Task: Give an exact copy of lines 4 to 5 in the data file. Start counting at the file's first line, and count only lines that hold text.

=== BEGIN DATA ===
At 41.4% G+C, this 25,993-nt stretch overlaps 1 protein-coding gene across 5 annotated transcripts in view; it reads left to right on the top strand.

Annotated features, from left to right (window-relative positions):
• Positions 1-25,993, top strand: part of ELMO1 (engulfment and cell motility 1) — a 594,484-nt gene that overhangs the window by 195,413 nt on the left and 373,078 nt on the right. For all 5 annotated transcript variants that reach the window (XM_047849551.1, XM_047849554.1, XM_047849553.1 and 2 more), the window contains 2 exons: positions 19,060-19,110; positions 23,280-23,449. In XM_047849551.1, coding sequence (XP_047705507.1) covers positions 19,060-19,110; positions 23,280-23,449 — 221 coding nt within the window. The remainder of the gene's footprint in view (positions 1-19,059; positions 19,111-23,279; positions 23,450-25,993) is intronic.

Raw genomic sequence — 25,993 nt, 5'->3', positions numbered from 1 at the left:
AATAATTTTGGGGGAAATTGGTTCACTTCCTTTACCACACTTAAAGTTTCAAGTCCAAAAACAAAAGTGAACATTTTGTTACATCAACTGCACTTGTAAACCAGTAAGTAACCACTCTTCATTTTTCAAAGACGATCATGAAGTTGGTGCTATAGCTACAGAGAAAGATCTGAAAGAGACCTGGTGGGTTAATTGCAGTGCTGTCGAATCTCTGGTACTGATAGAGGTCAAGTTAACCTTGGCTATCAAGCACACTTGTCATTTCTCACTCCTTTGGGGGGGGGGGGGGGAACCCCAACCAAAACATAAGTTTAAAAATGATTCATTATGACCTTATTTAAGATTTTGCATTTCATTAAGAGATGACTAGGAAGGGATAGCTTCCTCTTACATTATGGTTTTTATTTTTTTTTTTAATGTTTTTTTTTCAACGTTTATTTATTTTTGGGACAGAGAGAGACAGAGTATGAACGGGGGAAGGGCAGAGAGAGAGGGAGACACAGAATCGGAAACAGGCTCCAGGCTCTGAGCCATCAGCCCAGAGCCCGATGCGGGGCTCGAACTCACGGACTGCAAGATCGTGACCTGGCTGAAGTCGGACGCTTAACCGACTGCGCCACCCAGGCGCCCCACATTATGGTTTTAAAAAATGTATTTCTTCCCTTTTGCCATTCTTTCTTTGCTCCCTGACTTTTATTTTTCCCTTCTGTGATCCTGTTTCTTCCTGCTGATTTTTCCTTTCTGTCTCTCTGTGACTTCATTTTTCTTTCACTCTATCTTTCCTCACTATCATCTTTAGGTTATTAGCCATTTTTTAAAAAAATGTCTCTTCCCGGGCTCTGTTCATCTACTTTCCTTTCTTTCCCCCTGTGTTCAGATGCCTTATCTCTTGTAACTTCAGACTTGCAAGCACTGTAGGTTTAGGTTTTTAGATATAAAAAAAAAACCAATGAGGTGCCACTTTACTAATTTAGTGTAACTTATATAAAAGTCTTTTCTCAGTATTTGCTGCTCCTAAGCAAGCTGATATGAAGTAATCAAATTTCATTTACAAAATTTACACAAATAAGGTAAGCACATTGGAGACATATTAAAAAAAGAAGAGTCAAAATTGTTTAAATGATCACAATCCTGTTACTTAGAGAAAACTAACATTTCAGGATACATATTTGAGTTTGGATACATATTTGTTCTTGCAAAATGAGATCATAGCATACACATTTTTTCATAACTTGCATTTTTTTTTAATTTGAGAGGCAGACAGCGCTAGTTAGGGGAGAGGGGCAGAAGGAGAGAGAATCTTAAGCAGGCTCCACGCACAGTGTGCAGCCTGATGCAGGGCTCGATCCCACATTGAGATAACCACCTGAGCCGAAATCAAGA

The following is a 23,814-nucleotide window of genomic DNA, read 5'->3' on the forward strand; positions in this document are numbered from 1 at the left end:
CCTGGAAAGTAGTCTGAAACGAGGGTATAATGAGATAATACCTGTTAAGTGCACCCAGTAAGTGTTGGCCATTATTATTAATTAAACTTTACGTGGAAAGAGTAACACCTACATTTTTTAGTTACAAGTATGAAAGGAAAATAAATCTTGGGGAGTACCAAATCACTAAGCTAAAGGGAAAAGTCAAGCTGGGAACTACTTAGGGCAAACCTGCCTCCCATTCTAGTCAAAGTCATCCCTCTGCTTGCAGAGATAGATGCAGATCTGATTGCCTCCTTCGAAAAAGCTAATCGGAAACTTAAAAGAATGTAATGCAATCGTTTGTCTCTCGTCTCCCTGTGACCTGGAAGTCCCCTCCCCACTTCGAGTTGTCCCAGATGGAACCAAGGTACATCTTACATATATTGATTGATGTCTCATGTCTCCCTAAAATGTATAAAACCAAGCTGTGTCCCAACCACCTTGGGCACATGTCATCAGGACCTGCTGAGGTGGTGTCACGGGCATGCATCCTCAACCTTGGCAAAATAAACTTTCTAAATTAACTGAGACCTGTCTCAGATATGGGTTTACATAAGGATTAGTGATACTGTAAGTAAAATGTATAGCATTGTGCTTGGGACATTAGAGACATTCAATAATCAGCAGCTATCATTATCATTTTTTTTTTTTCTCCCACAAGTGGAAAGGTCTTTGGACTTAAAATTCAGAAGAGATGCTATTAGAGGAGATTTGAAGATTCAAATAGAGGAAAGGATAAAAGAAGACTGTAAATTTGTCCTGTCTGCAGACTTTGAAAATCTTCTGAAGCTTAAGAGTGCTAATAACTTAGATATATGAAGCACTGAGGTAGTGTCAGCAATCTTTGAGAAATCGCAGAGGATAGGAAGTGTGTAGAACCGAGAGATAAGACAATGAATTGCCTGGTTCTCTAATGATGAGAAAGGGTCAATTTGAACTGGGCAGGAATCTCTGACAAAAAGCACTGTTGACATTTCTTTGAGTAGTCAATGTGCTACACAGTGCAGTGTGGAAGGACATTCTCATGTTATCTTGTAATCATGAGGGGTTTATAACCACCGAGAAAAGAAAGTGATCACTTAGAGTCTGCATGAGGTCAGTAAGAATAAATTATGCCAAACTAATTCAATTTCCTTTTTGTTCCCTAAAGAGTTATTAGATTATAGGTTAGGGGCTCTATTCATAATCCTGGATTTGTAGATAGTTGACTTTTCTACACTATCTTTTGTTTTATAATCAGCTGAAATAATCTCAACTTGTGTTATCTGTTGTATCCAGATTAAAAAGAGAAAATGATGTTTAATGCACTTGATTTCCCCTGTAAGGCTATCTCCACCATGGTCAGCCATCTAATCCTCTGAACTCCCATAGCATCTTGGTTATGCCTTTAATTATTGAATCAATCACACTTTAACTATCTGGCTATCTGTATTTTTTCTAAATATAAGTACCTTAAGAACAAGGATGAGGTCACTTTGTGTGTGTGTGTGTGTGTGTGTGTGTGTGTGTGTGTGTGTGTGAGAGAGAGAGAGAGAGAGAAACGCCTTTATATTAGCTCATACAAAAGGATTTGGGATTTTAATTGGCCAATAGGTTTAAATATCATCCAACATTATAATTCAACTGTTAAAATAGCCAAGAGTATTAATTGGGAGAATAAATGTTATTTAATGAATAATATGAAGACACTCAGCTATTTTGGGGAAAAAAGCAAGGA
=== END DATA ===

Raw genomic sequence — 25,993 nt, 5'->3', positions numbered from 1 at the left:
AATAATTTTGGGGGAAATTGGTTCACTTCCTTTACCACACTTAAAGTTTCAAGTCCAAAAACAAAAGTGAACATTTTGTTACATCAACTGCACTTGTAAACCAGTAAGTAACCACTCTTCATTTTTCAAAGACGATCATGAAGTTGGTGCTATAGCTACAGAGAAAGATCTGAAAGAGACCTGGTGGGTTAATTGCAGTGCTGTCGAATCTCTGGTACTGATAGAGGTCAAGTTAACCTTGGCTATCAAGCACACTTGTCATTTCTCACTCCTTTGGGGGGGGGGGGGGGAACCCCAACCAAAACATAAGTTTAAAAATGATTCATTATGACCTTATTTAAGATTTTGCATTTCATTAAGAGATGACTAGGAAGGGATAGCTTCCTCTTACATTATGGTTTTTATTTTTTTTTTTAATGTTTTTTTTTCAACGTTTATTTATTTTTGGGACAGAGAGAGACAGAGTATGAACGGGGGAAGGGCAGAGAGAGAGGGAGACACAGAATCGGAAACAGGCTCCAGGCTCTGAGCCATCAGCCCAGAGCCCGATGCGGGGCTCGAACTCACGGACTGCAAGATCGTGACCTGGCTGAAGTCGGACGCTTAACCGACTGCGCCACCCAGGCGCCCCACATTATGGTTTTAAAAAATGTATTTCTTCCCTTTTGCCATTCTTTCTTTGCTCCCTGACTTTTATTTTTCCCTTCTGTGATCCTGTTTCTTCCTGCTGATTTTTCCTTTCTGTCTCTCTGTGACTTCATTTTTCTTTCACTCTATCTTTCCTCACTATCATCTTTAGGTTATTAGCCATTTTTTAAAAAAATGTCTCTTCCCGGGCTCTGTTCATCTACTTTCCTTTCTTTCCCCCTGTGTTCAGATGCCTTATCTCTTGTAACTTCAGACTTGCAAGCACTGTAGGTTTAGGTTTTTAGATATAAAAAAAAAACCAATGAGGTGCCACTTTACTAATTTAGTGTAACTTATATAAAAGTCTTTTCTCAGTATTTGCTGCTCCTAAGCAAGCTGATATGAAGTAATCAAATTTCATTTACAAAATTTACACAAATAAGGTAAGCACATTGGAGACATATTAAAAAAAGAAGAGTCAAAATTGTTTAAATGATCACAATCCTGTTACTTAGAGAAAACTAACATTTCAGGATACATATTTGAGTTTGGATACATATTTGTTCTTGCAAAATGAGATCATAGCATACACATTTTTTCATAACTTGCATTTTTTTTTAATTTGAGAGGCAGACAGCGCTAGTTAGGGGAGAGGGGCAGAAGGAGAGAGAATCTTAAGCAGGCTCCACGCACAGTGTGCAGCCTGATGCAGGGCTCGATCCCACATTGAGATAACCACCTGAGCCGAAATCAAGA